A total of 142 patients were eligible for rhythm outcome analysis; 11 patients (7 in the PVI-alone group, 4 in the full defrag group) were lost to or had incomplete follow-up. In the PVI-alone group, 10 patients were treated with a stepwise approach during the repeat procedure (second or third ablation) due to isolated PVs and excluded from rhythm outcome analysis to avoid bias by crossover. No patient died during follow-up.
All patients were in spontaneous AF at the beginning of the procedure. Baseline AF cycle length did not differ (Table 2). In the PVI-alone group, sinus rhythm was achieved by DC cardioversion. In the full-defrag group, mean AF cycle length progressively increased during CFAE ablation (Figure 3). AF termination was achieved in 45 (60%) patients: 18 patients converted to sinus rhythm during ablation of CFAE in the LA, RA, or CS. In 27 patients, AF was converted to AT; 11 of these patients required cardioversion because AT could not be terminated by ablation. Failure to terminate was mainly due to unstable AT combined with prolonged procedure duration, high volume load, and barely mappable electrograms after extensive ablation. AF was not terminated in the remaining 30 patients. Procedure duration, fluoroscopy time, and RF duration were longer in the full-defrag group, and patients had a higher fluid intake (Table 2).
In the full-defrag group, 22 patients underwent linear ablation: mitral isthmus line in 6 patients; mitral isthmus line plus ablation at the cavotricuspid isthmus in 2 patients; mitral isthmus line plus LA roof line in 2 patients; anterior line in 1 patient; anterior line plus linear ablation at the cavotricuspid isthmus in 1 patient; LA roof line and linear ablation at the cavotricuspid isthmus in 1 patient; and ablation at the cavotricuspid isthmus in 8 patients. Bidirectional block was achieved in 20 of these 22 patients. The remaining 2 patients showed an incomplete block at the mitral isthmus line.
During the entire study, 241 ablations were performed in 153 patients (mean: 1.59 in the PVI-alone group, 1.55 in the full-defrag group). Single ablation was performed in 88 patients, 2 ablations in 41 patients, and 3 ablations in 24 patients. (As discussed earlier, 10 patients in the PVI group required the stepwise approach.) After single (Figure 4) and multiple procedures (Central Illustration), arrhythmia-free survival (on drug therapy) did not differ between the 2 groups: by per-protocol analysis, sinus rhythm was maintained in 39 of 61 (63.9%) patients in the PVI-alone group versus 41 of 71 (57.7%) patients in the full-defrag group (p = 0.468). By intention-to-treat analysis, arrhythmia-free survival was also similar (61.4% in the PVI group vs. 58.3% in the full-defrag group; p = 0.707). The drug-free overall 1-year multiple procedure success rate was 51.4% in the PVI-alone group compared with 50.0% in the full-defrag group (p = 0.865). PAF recurred in 4 (6.6%) patients in the PVI-alone group and in 8 (11.3%) patients in the full-defrag group; for persAF, the corresponding numbers were 18 (29.5%) and 19 (26.8%) patients (p = 0.635), respectively. No difference was seen in the rate of ATs: 5 (8.2%) patients in the PVI-alone group, and 6 (8.5%) in the full-defrag group (p > 0.999). Termination of AF during the first procedure was not associated with better arrhythmia-free survival; 13 patients (21.3%) in the PVI group and 20 patients (28.2%) in the full-defrag group were still or once again on antiarrhythmic medication at the last follow-up visit (p = 0.364).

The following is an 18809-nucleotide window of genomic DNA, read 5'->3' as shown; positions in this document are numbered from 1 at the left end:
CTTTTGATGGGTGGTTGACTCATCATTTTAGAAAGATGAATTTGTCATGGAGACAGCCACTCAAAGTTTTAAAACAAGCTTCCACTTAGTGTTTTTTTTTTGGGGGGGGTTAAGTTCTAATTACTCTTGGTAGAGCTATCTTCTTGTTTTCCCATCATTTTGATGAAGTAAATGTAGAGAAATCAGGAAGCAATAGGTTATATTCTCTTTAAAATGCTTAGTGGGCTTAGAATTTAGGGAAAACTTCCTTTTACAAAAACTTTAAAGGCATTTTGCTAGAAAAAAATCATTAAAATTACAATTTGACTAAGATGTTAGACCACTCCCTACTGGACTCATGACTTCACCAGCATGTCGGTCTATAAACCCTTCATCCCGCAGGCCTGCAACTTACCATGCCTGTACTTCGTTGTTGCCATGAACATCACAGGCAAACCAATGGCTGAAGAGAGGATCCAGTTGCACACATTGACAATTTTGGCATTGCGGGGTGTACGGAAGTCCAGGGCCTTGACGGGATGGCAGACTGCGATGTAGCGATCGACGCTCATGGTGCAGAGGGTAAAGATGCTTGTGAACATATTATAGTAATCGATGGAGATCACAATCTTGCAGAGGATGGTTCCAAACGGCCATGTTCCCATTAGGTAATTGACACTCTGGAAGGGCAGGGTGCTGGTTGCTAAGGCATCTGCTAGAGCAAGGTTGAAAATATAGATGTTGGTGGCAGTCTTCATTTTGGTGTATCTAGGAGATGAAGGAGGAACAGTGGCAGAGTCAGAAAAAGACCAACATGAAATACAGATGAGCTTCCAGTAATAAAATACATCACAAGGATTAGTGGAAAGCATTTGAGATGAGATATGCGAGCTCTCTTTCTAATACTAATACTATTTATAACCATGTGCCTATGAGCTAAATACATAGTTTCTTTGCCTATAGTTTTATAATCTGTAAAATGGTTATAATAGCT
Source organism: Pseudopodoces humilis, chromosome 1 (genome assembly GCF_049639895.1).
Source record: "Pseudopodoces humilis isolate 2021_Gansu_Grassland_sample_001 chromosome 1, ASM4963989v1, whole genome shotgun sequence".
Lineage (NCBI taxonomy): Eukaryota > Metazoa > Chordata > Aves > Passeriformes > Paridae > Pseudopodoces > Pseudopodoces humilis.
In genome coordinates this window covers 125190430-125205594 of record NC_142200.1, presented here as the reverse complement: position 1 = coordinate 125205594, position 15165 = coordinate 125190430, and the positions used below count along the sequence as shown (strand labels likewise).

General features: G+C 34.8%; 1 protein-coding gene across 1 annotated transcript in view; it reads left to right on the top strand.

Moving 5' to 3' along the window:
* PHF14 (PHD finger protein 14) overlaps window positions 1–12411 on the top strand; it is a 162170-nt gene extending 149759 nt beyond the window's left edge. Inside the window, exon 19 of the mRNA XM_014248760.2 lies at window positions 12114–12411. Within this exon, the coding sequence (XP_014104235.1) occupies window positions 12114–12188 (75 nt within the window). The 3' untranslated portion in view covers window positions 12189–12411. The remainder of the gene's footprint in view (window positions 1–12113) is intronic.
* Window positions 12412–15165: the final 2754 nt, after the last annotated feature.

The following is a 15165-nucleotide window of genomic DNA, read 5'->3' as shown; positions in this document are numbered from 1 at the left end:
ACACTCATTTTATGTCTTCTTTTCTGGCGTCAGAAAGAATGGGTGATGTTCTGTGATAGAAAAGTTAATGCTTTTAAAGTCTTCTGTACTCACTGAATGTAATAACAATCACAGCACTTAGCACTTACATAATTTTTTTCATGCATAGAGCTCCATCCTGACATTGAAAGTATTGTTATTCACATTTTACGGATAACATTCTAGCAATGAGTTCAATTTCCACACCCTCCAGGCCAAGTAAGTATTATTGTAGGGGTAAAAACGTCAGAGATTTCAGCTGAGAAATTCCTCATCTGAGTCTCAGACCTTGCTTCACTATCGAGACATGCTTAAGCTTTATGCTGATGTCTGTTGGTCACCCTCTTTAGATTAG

A subanalysis that evaluated the arrhythmia-free survival after 12 months according to the number of ablations within the follow-up period was consistent with the results of the overall study population (Table 3). There was no difference between the 2 treatment groups, and there was no trend toward a difference for either group. With few patients who underwent 2 or 3 ablations, statistical analysis was limited. Arrhythmia-free survival (on drugs) in patients who required single ablation was higher than expected in patients with persAF, but was not superior with the stepwise approach (75% vs. 73.8%; p = 0.904) (Table 3). Baseline characteristics were similar in both treatment groups.
Amiodarone was the AAD most commonly used in both groups, followed by flecainide. Twenty-nine (19.9%) patients were started on AADs within the first 3 months due to symptomatic AF. After 12-month follow-up, 104 (73.2%) patients were off AADs, whereas 38 (26.8%) patients were still or once again on antiarrhythmic medication.
Major procedure-related complications (patient-related, pericarditis excluded) did not differ significantly between the 2 groups (PVI 5.1% vs. full defrag 13.3%; p = 0.078). In the full-defrag group, 1 patient had a procedure-related stroke with minimal residual neurological impairment and 1 patient developed cardiac tamponade. The incidence of pericardial effusion with symptoms of pericarditis was higher in the full-defrag group (5.3% vs. 23.3%; p = 0.002; odds ratio: 5.46, 95% confidence interval: 1.74 to 17.15). No difference was seen in the rate of vascular access complications between the 2 groups. The relatively high overall incidence of procedure-related complications was mainly due to vascular complications.